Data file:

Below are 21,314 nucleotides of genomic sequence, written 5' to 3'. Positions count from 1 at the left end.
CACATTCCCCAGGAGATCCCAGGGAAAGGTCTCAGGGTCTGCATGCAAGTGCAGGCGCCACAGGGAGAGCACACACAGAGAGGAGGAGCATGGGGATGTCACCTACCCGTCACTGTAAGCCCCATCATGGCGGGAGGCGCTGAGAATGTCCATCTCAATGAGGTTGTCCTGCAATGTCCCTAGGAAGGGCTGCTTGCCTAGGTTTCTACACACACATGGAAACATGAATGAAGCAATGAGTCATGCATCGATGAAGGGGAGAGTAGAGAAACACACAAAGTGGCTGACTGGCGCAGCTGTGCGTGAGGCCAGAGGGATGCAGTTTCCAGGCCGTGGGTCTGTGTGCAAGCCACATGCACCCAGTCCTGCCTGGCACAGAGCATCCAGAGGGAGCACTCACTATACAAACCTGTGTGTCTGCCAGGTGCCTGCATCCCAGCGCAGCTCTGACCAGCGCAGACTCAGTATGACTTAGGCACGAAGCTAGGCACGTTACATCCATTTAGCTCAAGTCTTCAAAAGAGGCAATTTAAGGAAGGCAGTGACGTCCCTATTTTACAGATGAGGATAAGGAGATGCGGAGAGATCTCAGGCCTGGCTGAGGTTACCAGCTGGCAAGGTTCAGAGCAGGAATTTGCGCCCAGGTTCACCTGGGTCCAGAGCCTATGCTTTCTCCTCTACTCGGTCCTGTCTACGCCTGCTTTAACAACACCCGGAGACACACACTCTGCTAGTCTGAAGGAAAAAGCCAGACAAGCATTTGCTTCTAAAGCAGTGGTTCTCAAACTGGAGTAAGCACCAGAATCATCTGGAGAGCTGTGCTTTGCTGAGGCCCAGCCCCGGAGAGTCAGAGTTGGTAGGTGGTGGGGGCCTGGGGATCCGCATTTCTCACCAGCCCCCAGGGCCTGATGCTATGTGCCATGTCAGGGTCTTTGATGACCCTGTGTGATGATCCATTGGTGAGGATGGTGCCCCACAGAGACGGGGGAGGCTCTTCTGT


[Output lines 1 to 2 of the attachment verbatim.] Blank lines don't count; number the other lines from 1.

Below are 21,314 nucleotides of genomic sequence, written 5' to 3'. Positions count from 1 at the left end.
CACATTCCCCAGGAGATCCCAGGGAAAGGTCTCAGGGTCTGCATGCAAGTGCAGGCGCCACAGGGAGAGCACACACAGAGAGGAGGAGCATGGGGATGTCACCTACCCGTCACTGTAAGCCCCATCATGGCGGGAGGCGCTGAGAATGTCCATCTCAATGAGGTTGTCCTGCAATGTCCCTAGGAAGGGCTGCTTGCCTAGGTTTCTACACACACATGGAAACATGAATGAAGCAATGAGTCATGCATCGATGAAGGGGAGAGTAGAGAAACACACAAAGTGGCTGACTGGCGCAGCTGTGCGTGAGGCCAGAGGGATGCAGTTTCCAGGCCGTGGGTCTGTGTGCAAGCCACATGCACCCAGTCCTGCCTGGCACAGAGCATCCAGAGGGAGCACTCACTATACAAACCTGTGTGTCTGCCAGGTGCCTGCATCCCAGCGCAGCTCTGACCAGCGCAGACTCAGTATGACTTAGGCACGAAGCTAGGCACGTTACATCCATTTAGCTCAAGTCTTCAAAAGAGGCAATTTAAGGAAGGCAGTGACGTCCCTATTTTACAGATGAGGATAAGGAGATGCGGAGAGATCTCAGGCCTGGCTGAGGTTACCAGCTGGCAAGGTTCAGAGCAGGAATTTGCGCCCAGGTTCACCTGGGTCCAGAGCCTATGCTTTCTCCTCTACTCGGTCCTGTCTACGCCTGCTTTAACAACACCCGGAGACACACACTCTGCTAGTCTGAAGGAAAAAGCCAGACAAGCATTTGCTTCTAAAGCAGTGGTTCTCAAACTGGAGTAAGCACCAGAATCATCTGGAGAGCTGTGCTTTGCTGAGGCCCAGCCCCGGAGAGTCAGAGTTGGTAGGTGGTGGGGGCCTGGGGATCCGCATTTCTCACCAGCCCCCAGGGCCTGATGCTATGTGCCATGTCAGGGTCTTTGATGACCCTGTGTGATGATCCATTGGTGAGGATGGTGCCCCACAGAGACGGGGGAGGCTCTTCTGT